Exclusive: Alley Boy points to two artists that he's previously had issues with, as he also stresses to remind folks the importance of two early 1990s Atlanta independent acts.
Stopping by HipHopDX's Hollywood, California offices recently, Alley Boy confirmed his upcoming project with longtime Gucci Mane producer Zaytoven. Additionally, the Atlanta, Georgia native was asked to list the five greatest rappers from his home city.
"Goodie Mob, Outkast…I got to give it up, taking away personal issues," began Alley Boy, who has had public beefs with several of his peers. "Goodie Mob, Outkast, [T.I.], [Young] Jeezy, Gucci [Mane], Future. Outside of anything, they’re good artists."
Admitting that the list was a challenge, he continued, "There are a lot of good artists, there’s more than [those]. I can't really say a Top Five because I like all them the same, they cool. All of them work hard, so I’ll say there’s a lot of artists that came out of Atlanta that work hard, but I always like the way Goodie Mob represented."
Explaining other choices within the initual list, he said, "I love Gucci, that’s my dawg. Future, [he represents] the new."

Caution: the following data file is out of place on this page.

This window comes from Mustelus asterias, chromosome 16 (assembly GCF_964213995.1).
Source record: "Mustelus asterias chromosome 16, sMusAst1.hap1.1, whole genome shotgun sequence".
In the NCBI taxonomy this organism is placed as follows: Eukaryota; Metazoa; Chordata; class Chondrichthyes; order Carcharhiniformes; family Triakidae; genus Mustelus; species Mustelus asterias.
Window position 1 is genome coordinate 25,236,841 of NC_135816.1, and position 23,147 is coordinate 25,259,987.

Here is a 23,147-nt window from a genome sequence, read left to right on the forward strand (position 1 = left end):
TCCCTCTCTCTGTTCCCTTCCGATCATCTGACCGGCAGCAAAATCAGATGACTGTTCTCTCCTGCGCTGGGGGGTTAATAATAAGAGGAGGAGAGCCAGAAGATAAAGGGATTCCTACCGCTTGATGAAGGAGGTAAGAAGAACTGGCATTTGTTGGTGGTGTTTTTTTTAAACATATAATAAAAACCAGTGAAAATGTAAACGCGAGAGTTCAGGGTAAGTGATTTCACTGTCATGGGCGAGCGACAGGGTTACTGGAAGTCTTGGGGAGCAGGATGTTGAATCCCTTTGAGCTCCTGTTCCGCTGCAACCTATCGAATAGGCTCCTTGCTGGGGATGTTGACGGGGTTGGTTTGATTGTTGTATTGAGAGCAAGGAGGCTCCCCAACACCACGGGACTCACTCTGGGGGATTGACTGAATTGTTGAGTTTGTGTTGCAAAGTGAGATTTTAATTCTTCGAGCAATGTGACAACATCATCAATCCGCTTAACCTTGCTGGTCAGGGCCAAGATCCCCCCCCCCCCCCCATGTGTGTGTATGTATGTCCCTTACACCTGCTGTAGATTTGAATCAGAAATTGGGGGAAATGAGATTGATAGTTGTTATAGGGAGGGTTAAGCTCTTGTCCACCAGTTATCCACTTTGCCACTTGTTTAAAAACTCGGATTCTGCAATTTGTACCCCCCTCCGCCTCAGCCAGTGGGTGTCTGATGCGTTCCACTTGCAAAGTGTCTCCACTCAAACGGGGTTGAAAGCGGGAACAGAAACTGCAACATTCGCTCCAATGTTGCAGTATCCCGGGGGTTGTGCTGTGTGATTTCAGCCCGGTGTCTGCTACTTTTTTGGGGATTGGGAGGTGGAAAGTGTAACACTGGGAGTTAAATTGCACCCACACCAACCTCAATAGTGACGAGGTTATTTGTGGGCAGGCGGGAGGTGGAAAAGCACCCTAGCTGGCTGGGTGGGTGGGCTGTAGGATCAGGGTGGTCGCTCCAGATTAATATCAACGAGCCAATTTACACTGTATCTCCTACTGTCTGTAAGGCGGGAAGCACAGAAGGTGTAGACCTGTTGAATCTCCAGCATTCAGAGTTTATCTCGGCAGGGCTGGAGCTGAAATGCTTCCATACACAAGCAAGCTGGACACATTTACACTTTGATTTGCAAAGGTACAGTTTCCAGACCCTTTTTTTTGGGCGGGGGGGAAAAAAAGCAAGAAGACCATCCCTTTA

Conflicted between Atlanta rappers of the 1990s and the 2000s, Alley Boy explained, "I probably would have to pick five out the new school, five out the old. So if I had to say five out the old I would probably say Goodie Mob, Outkast, this group called Ghetto Mafia I grew up on, I used to love." Between 1994 and 1998, the duo of Nino and Wicked in Ghetto Mafia released four albums independently, all reaching the Hip-Hop/R&B charts.
Alley pointed to another early '90s Atlanta mainstay. "I used to love Kilo, Kilo G, he was dope. New school, people really working out the A right now, Tip, he’s stamped. Tip, Gucci, Jeezy, Future, 2 Chainz done worked his way up, doing his thing." Notably, Alley Boy has dissed both T.I. and Young Jeezy in songs and in 2012 interviews.
Continuing the discussion, Alley pointed to Ludacris as well. "But like new, new school, I would say Me, Trouble, Young Scooter, a couple more cats. I take my hat off to all the artist in Atlanta. I see they work, they working for real. It ain’t a game to them, they working. Everybody is in the studio. I like Atlanta’s scene, but I feel what I represent right now I’m 'bout to close in on Atlanta, it’s small, so I got to go find my fans, I got to put it on ‘em more. They got to see, I got to get out there on some visionary shit, I don’t know."
Additional Reporting by Justin Hunte